Historical Marker #1279 in Danville notes the first recorded hemp crop in Kentucky, which was grown on Clark's Run Creek in 1775.
Hemp has a long history in Kentucky. From its first recorded planting near Danville to its reemergence during World War Two, hemp has figured prominently in the economic, social, and political life of the commonwealth. Early settlers brought hemp into Kentucky in order to have a resource for textile production. For these pioneers, hemp--along with flax and wool--was one of the best options for fabric in regions where cotton did not grow well.
The particular climate and soil of central and northern Kentucky was ideal for growing hemp. The counties that produced the most hemp were located in the "bluegrass region" and were either near or along the Kentucky River. Fayette, Woodford, Shelby, Clark, Scott, Bourbon, Jessamine, Mason, Franklin, Boyle and Lincoln proved to be the largest hemp-producing counties during the nineteenth century.
It is not a coincidence that these counties also held the state's largest slave populations. Hemp, like tobacco and cotton, was a labor-intensive crop. Although hemp did not require the year-round attention that cotton and tobacco demanded, the planting, harvesting, and processing of the crop demanded significant amounts of manual labor, especially in "breaking" the stalks and "hackling" the fibers. Historian James Hopkins writes, "Without hemp, slavery might have not flourished in Kentucky, since other agricultural products of the state were not conducive to the extensive use of bondsmen. On the hemp farm and in the hemp factories the need for laborers was filled to a large extent by the use of Negro slaves"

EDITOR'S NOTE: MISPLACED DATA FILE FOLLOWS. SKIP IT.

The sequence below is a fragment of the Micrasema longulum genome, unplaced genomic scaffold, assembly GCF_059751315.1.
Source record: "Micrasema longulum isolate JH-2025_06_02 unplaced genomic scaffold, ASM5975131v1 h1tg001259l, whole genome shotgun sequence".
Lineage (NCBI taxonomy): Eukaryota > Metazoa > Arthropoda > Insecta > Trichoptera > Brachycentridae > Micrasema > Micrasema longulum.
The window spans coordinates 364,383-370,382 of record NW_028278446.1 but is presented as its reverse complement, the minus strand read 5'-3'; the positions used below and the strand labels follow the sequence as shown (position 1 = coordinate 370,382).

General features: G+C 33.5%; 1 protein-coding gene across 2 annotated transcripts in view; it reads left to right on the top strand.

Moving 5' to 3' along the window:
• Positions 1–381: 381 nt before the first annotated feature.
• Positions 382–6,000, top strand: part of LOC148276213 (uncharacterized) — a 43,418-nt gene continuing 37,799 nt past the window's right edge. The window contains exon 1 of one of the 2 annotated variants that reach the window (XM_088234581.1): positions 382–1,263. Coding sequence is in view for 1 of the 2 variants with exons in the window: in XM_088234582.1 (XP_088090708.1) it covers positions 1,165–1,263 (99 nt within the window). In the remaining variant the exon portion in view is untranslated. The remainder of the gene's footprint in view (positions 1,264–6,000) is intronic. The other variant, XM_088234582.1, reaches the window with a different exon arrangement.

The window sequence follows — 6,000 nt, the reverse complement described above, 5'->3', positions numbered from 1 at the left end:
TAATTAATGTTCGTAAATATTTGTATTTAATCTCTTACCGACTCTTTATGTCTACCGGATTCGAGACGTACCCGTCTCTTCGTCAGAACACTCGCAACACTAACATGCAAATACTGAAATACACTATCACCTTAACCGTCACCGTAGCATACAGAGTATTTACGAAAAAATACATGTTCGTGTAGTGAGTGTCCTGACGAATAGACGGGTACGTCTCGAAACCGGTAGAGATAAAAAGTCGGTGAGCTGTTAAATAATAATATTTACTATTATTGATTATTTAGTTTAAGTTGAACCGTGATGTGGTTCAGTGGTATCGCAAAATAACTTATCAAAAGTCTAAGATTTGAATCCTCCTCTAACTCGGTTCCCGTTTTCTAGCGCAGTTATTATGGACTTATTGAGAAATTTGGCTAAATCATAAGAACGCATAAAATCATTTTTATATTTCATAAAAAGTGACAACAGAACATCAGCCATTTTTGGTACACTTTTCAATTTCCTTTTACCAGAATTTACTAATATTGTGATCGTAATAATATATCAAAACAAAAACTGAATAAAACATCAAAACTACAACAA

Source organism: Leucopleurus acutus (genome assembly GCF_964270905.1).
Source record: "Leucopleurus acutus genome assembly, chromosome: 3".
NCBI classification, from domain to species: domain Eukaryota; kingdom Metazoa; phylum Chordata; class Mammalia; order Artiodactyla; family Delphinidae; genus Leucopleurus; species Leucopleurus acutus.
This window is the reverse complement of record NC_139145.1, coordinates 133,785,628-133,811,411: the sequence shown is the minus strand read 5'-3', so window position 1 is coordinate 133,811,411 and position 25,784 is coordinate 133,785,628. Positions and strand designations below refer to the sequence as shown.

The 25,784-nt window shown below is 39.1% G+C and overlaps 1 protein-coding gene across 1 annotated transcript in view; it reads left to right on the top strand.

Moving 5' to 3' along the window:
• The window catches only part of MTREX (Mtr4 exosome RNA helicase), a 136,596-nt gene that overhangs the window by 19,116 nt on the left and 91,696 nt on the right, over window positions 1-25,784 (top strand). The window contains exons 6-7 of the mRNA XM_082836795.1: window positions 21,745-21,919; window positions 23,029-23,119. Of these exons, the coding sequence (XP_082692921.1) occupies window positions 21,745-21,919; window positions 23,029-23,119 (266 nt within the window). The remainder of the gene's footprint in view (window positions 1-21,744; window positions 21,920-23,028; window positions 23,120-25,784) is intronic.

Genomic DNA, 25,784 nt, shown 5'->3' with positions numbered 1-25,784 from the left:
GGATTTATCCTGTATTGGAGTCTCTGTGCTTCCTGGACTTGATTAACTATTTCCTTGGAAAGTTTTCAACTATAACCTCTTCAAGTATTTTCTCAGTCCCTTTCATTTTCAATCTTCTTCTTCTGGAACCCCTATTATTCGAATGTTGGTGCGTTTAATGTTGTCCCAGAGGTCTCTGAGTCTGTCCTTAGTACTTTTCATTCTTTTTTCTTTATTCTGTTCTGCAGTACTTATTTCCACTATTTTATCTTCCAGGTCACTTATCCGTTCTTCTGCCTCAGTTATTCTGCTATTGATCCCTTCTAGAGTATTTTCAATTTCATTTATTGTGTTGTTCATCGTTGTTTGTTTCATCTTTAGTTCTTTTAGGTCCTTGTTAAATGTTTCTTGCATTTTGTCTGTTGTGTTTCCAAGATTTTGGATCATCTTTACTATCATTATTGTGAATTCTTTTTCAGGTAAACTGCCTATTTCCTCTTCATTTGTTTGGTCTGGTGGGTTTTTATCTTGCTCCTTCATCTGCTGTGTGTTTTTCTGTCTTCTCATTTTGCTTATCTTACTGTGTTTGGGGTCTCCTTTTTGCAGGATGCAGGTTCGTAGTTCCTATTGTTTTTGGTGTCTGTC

Kentuckians also manufactured hemp into marketable products. The largest use of hemp was in making rope and the woven bagging that bundled cotton bales. Ropewalks turned out thousands of yards of hemp cordage, and factory looms in Lexington, Danville, and Frankfort wove the bagging. Another significant consumer of Kentucky hemp was the United States Navy, which used the rope for ships' rigging.
Hemp production declined during the Civil War. Although some hemp was still grown in Kentucky at that time, the cotton market in the deep South, and, therefore, the market for cordage and bagging, was cut off. Farmers instead looked to other crops that were more marketable. After the war, the hemp market fluctuated with the cotton market. With slavery abolished, finding labor proved difficult.
Hemp made a strong comeback during the Spanish-American War and again during World War One and World War Two. Although the production of hemp became illegal during the latter part of the twentieth century, recent years have seen an increased interest in producing industrial hemp in Kentucky.